Sunday, August 22, 2010

Deconstruction of a Simple Garment

My mom is in town for a visit.  The first thing she pulled out of her luggage was a black knit top.  “This is my workhorse. I need a couple more in black and in white. Can you help me out?”

Copying ready-to-wear garments is becoming more popular.  You have spent $100 on a top that has simple construction, but now you want a couple more and figure you can make it yourself. But how?

I laid the top on the hotel bed.  There were only the seams at the sides and shoulders, with the fabric extended slightly over the shoulders in lieu of actual sleeves.  Serged. No darts.  Basically, this was the finished version of taking a piece of fabric and cutting a hole in the middle for the head.

“You know, ma, we have a video demo and some products for that.”  If I were to take the Bosal Pattern Tracing Interfacing and lay it over the garment, then trace the outer edge of the garment with my double tracing wheel, I would have the pattern from which to cut and sew the new top. 

You see, the Clover Double Tracing Wheel has the one shaft but two wheels that run along side each other. When you trace the pattern, one wheel marks your stitching line and one marks your cutting line. You can even move the wheels farther apart or closer together depending how big you want your seam allowance. The Pattern Tracing Interfacing is light enough to see you fabric underneath, but stable enough that you can use it like a muslin to fit the garment and adjust your lines before cutting your fashion fabric.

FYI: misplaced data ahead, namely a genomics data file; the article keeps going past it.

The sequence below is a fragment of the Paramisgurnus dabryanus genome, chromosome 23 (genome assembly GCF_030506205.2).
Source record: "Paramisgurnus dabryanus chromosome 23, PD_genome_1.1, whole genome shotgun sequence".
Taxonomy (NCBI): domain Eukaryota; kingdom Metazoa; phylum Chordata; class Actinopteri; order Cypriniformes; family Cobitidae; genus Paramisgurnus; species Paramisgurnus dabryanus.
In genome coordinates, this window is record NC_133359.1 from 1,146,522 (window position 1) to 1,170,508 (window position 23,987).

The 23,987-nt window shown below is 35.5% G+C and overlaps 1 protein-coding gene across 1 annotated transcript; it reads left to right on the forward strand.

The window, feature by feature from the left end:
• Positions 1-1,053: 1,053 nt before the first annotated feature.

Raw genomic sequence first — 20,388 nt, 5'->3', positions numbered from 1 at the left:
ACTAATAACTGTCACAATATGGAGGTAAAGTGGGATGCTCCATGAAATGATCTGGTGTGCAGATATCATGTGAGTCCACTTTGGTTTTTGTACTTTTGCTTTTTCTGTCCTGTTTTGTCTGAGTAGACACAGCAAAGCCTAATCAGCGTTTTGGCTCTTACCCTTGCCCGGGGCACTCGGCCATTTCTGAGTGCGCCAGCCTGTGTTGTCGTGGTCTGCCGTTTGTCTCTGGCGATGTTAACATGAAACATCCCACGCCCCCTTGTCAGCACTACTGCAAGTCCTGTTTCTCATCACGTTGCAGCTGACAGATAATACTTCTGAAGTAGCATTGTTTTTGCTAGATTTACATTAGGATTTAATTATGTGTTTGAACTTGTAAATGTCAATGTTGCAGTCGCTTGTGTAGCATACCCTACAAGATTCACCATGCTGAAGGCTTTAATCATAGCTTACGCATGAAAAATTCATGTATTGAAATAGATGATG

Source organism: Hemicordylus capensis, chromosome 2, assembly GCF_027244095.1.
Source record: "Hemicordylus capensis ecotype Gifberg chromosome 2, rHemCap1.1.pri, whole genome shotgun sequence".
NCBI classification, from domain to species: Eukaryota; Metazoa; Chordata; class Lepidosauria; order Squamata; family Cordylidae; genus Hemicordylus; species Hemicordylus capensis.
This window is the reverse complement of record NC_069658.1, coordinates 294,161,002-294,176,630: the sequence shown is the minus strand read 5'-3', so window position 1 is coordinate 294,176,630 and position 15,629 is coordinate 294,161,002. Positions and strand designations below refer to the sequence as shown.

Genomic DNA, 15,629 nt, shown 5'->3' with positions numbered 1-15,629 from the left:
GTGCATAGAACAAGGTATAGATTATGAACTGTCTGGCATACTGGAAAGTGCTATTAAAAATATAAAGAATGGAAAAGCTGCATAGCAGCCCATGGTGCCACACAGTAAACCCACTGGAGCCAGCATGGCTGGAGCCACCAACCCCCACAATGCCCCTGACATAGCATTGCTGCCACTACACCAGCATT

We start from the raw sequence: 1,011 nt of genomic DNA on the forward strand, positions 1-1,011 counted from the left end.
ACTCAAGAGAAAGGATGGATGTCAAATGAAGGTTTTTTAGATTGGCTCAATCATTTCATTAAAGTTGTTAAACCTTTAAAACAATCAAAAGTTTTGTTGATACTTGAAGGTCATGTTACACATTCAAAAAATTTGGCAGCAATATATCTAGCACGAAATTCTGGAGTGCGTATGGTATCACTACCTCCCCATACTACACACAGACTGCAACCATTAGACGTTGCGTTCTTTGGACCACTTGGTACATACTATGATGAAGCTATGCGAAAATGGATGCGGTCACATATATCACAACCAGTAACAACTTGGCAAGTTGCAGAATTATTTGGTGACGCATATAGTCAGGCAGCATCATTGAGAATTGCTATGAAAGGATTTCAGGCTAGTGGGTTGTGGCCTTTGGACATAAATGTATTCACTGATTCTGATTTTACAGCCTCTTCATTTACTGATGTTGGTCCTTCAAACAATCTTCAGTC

Mom’s top is very simple since there are no sleeves and no darts. We even have some wonderful Super Matte Jersey fabrics for her. The fabric is 60” wide and she needs about ¾ yards for her top, so at $7.99 yard she can have a new top for $6 and 2 hours of time. That’s a pretty sweet deal, if you ask me!      -Rogie

1 comment:

Sean S. said...
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